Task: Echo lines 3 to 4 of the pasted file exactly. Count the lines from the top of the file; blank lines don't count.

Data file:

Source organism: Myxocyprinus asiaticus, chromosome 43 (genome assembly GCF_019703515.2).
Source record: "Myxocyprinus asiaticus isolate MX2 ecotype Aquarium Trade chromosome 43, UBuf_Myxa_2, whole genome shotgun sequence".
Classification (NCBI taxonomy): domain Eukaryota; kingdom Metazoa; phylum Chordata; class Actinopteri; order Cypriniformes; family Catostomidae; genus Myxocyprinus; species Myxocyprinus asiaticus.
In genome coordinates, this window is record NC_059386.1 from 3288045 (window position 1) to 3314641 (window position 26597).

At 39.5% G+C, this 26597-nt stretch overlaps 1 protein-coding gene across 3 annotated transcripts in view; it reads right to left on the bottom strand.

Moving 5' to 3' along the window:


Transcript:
Classification (NCBI taxonomy): domain Eukaryota; kingdom Metazoa; phylum Chordata; class Actinopteri; order Cypriniformes; family Catostomidae; genus Myxocyprinus; species Myxocyprinus asiaticus.
In genome coordinates, this window is record NC_059386.1 from 3288045 (window position 1) to 3314641 (window position 26597).